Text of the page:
U.S. stocks fell, giving the Standard & Poor’s 500 Index its longest slump this year, as Wal-Mart Stores Inc. (WMT:US) retreated and concern grew that a political showdown over government spending poses a threat to growth.
Wal-Mart lost 1.5 percent after the retailer told suppliers it’s cutting orders this quarter and next to address rising inventories. J.C. Penney Co. slumped 15 percent as Goldman Sachs Group Inc. said the department-store chain’s liquidity will be strained. Stryker Corp. slipped 2.9 percent on an agreement to buy Mako Surgical Corp. for $1.65 billion. Noble Corp. added 1.8 percent after the offshore rig contractor said it plans to spin off about half its fleet.
The S&P 500 (SPX) fell 0.3 percent to 1,692.77 at 4 p.m. in New York, its fifth straight losing session. The Dow Jones Industrial Average, which includes Wal-Mart, slid 61.33 points, or 0.4 percent, to 15,273.26. About 5.9 billion shares changed hands on U.S. exchanges, in-line with the three-month average.
“There is a lot of noise that’s disruptive to people doing anything with a great deal of confidence,” Don Hodges, founder of Dallas-based Hodges Funds, said in a phone interview,referring to budget negotiations. His firm manages about $1.3 billion. “Anytime the market is as strong as it’s been in the last few weeks, you just know that it’s capable of having a pullback that shakes off people a little bit.”
The S&P 500 has dropped 1.9 percent in the past five days as investors weighed whether a looming government shutdown will hamper economic growth. The current losing streak is the index’s longest since Dec. 28, when lawmakers wrangled over impending automatic spending cuts and tax increases known as the fiscal cliff.
The Senate likely will not vote on a stopgap spending bill until this weekend, leaving the House just one full workday to act before spending authority for the federal government expires on Oct. 1. The House and Senate are at odds over language that withdraws funding for the 2010 health-care law.
On another fiscal front, Treasury Secretary Jacob J. Lew told Congress that the extraordinary measures being used to avoid breaching the debt ceiling “will be exhausted no later than Oct. 17.” Failure to increase the debt limit could lead to a downgrade of the U.S. government’s credit rating.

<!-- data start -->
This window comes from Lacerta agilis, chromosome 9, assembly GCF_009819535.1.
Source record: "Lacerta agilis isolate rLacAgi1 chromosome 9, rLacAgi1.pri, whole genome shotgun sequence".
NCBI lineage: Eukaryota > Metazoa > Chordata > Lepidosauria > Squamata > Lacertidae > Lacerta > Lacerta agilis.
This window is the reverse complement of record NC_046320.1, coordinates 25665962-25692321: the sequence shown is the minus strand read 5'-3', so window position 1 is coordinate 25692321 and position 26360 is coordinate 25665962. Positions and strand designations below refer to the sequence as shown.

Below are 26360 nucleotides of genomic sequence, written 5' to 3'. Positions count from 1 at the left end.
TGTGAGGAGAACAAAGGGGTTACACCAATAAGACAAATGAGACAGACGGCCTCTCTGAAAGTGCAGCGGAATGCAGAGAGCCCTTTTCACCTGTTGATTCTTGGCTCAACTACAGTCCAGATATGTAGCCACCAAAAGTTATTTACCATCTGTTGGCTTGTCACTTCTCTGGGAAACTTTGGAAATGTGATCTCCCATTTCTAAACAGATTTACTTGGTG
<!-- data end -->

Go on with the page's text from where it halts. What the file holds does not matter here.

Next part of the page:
The wrangling comes as Americans are losing faith in the nation’s economic recovery, according to a Sept. 20-23 Bloomberg National Poll. Forty-four percent of poll respondents say they expect the economy, which has expanded for nine consecutive quarters, to remain about the same over the next year, while 28 percent see it weakening.
Investors have also been scrutinizing data to determine whether economic growth is robust enough for the Federal Reserve to begin paring back its $85 billion in monthly bond purchases.
A report from the Commerce Department today indicated purchases of new homes rose in August, capping the weakest two months this year, showing the fallout from mortgage rates at a two-year high is cooling the real-estate rebound. Demand slumped 14 percent in July. Separate government data showed orders for equipment such as computers and machinery climbed less than forecast in August.
The central bank’s decision Sept. 18 to refrain from slowing stimulus sent the S&P 500 to a record close of 1,725.52. The gauge has retreated every session since the decision, as policy makers send mixed signals on the timing of the central bank’s next move. Fed Bank of St. Louis President James Bullard said Sept. 20 that tapering could start in October. William Dudley, head of the New York Fed, said yesterday any cut would depend on the economy’s performance.
“There has been some push and pull on whether this is just a temporary waiting for the taper to actually start, or whether lower for longer is the new reality,” Diane Jaffee, the New York-based group managing director for U.S. equities who oversees about $6.4 billion in assets at TCW Group Inc., said in a phone interview.
The S&P 500 has rallied 5.7 percent in the third quarter while Treasuries retreated 0.1 percent through yesterday, according to data compiled by Bloomberg and Bank of America Corp. The divergence will cause some funds to sell stocks and buy bonds to rebalance asset allocations. UBS AG strategist Boris Rjavinski projects “significant” outflows from U.S. equities into Treasuries, with as much as $41 billion in stocks being sold and up to $22 billion of fixed-income investments purchased.
The Chicago Board Options Exchange Volatility Index, the gauge of S&P 500 options prices known as the VIX, lost 0.5 percent to 14.01. The measure has fallen 22 percent this year.